In John’s Gospel, Jesus refers to God’s heavenly kingdom, saying, “In my Father’s house are many rooms (μοναὶ; monaì). If it were not so, would I have told you that I go to prepare a place for you? And if I go and prepare a place for you, I will come again and will take you to myself, that where I am you may be also” (14:2-3 ESV). Many modern readers assume that Yeshua speaks of taking believers to these “rooms” in a “rapture” to heaven. However, this assumption misses the broader context of Jesus’ words in John; rather than rapturing believers to heaven, Jesus promises to bring God’s kingdom with him from heaven, and to abide with humanity eternally on earth.

Though several English translations say that the Father’s house has many “rooms” (μοναὶ; e.g., ESV; NIV; NRSV; RSV), the underlying Greek word comes from a verb that means “to abide” (μένω; méno). Thus, a better translation would be “abiding places.” Incidentally, the King James renders μοναὶ as “mansions” which, despite their lavish connotations today, just meant “places to stay” in seventeenth-century English. Whichever way one chooses to translate the term, the important point is that Jesus’ statement about these abiding places does not denote a rapture to heaven. Part of the confusion comes in Jesus’ promise to his disciples to prepare heavenly spaces (14:2) and then to “take” them to himself (14:3). In English, this sounds like Jesus will “take away” believers from earth to heaven; however, the Greek word (παραλαμβάνω; paralambáno) never means to “take away” in John’s Gospel. In fact, it means the opposite: παραλαμβάνω indicates “receiving” someone, rather than taking away.

Helpfully, παραλαμβάνω only appears two other times in the Fourth Gospel, so it’s easy to see that it means “receive” rather than “take away.” First, παραλαμβάνω describes the Word of God coming into the world: “He came (ἔρχομαι; erchomai) to his own, and his own received (παραλαμβάνω) him not” (Jn 1:11). The term in 14:3 retains the same linguistic content, context, and connotation: Yeshua promises to “come” (ἔρχομαι; erchomai) again and “receive” (παραλαμβάνω) his followers where they are—that is, on earth. Second, just before Jesus’ crucifixion, Pilate “handed him over to [the Roman soldiers] to be crucified, so they received (παραλαμβάνω) Jesus and he went out bearing his own cross” (19:16-17). The soldiers receive Jesus from Pilate; they do not take him away—to the contrary, he goes away from them! In light of John’s other usages of παραλαμβάνω, John 14:2-3 describes Jesus coming to earth and receiving his disciples there; the verses do not record a rapture to heaven.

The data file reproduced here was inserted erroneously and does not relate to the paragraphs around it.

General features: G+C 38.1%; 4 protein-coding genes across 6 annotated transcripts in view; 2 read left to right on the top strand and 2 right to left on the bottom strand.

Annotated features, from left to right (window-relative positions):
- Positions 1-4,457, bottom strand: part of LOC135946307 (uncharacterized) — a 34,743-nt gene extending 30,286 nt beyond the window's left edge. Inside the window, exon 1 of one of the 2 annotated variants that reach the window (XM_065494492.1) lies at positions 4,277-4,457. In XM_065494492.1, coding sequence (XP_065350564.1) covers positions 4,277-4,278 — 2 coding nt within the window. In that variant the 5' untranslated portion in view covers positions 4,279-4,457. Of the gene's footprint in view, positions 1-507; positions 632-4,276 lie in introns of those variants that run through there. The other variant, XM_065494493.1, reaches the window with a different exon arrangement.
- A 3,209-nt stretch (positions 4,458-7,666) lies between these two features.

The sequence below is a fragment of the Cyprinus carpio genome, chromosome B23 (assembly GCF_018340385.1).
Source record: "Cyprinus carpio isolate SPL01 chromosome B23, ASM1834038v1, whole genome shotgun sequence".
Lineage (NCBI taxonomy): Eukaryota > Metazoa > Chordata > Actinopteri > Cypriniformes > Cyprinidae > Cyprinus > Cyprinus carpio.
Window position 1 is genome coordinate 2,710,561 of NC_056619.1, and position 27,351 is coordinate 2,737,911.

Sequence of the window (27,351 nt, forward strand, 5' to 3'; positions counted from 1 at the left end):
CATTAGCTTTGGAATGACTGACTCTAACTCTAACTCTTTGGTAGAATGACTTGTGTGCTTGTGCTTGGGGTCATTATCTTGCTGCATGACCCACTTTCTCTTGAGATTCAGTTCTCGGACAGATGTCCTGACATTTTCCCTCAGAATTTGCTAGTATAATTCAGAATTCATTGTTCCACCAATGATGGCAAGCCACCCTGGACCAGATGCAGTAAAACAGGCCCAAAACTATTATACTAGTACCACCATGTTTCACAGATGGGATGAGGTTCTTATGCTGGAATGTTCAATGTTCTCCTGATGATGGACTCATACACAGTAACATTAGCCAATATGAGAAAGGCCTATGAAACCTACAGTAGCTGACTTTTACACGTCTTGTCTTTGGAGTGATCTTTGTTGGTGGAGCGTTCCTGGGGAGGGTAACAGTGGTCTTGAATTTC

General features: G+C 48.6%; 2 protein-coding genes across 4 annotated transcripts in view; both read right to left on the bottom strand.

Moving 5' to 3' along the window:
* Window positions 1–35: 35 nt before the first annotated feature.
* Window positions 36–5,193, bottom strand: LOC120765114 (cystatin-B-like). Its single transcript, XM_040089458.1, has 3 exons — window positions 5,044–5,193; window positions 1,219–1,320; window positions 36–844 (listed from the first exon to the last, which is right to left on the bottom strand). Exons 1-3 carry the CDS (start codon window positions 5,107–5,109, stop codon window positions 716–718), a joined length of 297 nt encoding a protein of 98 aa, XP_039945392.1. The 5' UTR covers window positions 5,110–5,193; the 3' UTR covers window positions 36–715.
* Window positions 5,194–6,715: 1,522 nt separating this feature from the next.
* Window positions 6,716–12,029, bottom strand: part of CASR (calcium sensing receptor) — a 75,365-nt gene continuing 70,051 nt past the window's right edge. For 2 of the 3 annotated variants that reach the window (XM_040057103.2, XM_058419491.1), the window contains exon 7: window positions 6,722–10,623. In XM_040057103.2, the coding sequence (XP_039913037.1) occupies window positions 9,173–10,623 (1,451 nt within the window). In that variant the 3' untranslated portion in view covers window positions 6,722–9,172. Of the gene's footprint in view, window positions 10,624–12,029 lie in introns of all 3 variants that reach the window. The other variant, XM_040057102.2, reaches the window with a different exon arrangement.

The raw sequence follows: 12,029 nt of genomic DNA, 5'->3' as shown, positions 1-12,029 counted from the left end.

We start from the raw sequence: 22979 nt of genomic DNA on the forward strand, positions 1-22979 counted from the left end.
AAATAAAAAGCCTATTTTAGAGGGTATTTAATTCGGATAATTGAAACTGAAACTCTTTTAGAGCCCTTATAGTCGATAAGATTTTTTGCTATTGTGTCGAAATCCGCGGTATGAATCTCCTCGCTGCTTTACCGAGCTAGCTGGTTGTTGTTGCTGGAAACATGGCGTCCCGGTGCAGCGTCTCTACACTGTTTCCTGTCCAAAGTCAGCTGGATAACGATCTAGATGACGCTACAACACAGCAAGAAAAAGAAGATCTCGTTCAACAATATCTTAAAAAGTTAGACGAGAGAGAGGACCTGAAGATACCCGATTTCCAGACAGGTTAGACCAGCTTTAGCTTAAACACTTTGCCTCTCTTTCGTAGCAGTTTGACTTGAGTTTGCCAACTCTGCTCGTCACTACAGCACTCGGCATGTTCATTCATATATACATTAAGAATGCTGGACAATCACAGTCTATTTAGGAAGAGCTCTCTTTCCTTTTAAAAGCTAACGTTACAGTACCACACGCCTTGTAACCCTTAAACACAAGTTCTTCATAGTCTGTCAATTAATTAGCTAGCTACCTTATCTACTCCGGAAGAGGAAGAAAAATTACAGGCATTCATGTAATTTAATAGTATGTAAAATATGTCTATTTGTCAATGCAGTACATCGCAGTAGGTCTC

After the initial verses of John 14, the text clarifies that Jesus’ goal is to abide with his followers on earth. The exact same word for “abiding place” (μονή; moné) in 14:2 reappears when Jesus declares, “If anyone loves me, he will keep my word, and my Father will love him, and we will come (ἔρχομαι; erchomai) to him and make our abiding place (μονή; moné) with him” (14:23; cf. 1 Jn 2:28). This verse explains the meaning of Jesus’ promise at the start of the chapter: ultimately, Jesus and his Father will make their home here. Revelation affirms this eschatology when John sees “a new Jerusalem, coming down out of heaven from God,” so that “the dwelling place of God is with humanity” (Rev 21:2-3). In John’s Gospel, Jesus does not promise a “rapture” to heaven, but rather his permanent residence among God’s people in an eternal kingdom.

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78 COMMENTS

  1. so instead of going to a differnt place like heaven we just step into the newly prepared kingdom at death? Am i thinking right at this? Jesus return will reveal that kingdom when he returns?

  2. I am so glad that you explained this. So many ministers have led people to believe that they are going to Heaven when they die. However, the Psalmist tells us that Heaven is God’s domain and the Earth is ours. Not only that, the book of Revelation shares that the new Jerusalem comes “down” from Heaven and that God will dwell with His people here on the Earth. Thanks.

    • Israel Bible Center equips you with the tools you need to enter into the Jewish world of Scripture. We provide first-rate teaching, and the opportunity to learn from some of the world’s top scholars. As a student, you will be able to interact personally with our teaching faculty, and gain access to hundreds of hours of Bible courses, including The Jewish Gospel of Matthew and The Hebrew Psalms: How To Worship God. Become a part of the community of teachers and students at Israel Bible Center today!

  3. Often people get their interpretations wrong by reading into passages what isn’t there. Seeing “in my Father’s house” as = heaven would make the temple = heaven (“you have made it (my Father’s house) a den of thieves” John 19:46

  4. Thanks. It’s difficult, in this day and age, to keep in mind how central resurrection and God’s kingdom on earth were to the early Jesus followers. As we know, Paul and others expected it in their lifetimes.

    • Helpful comment, John. Yes, bodily resurrection is central to NT thought, and “rapture” to heaven undercuts that centrality. Thanks for reading.

    • We are very happy that you’ve joined our discussion forum. Would you believe that these articles are only a taste of what Israel Bible Center has to offer? We also provide comprehensive teaching on a variety of biblical, historical, and cultural topics. You might begin with The Jewish Gospel of Matthew or The Hebrew Psalms: How To Worship God. You’ll be amazed at the Jewish world that awaits you. Don’t delay another minute: enroll now!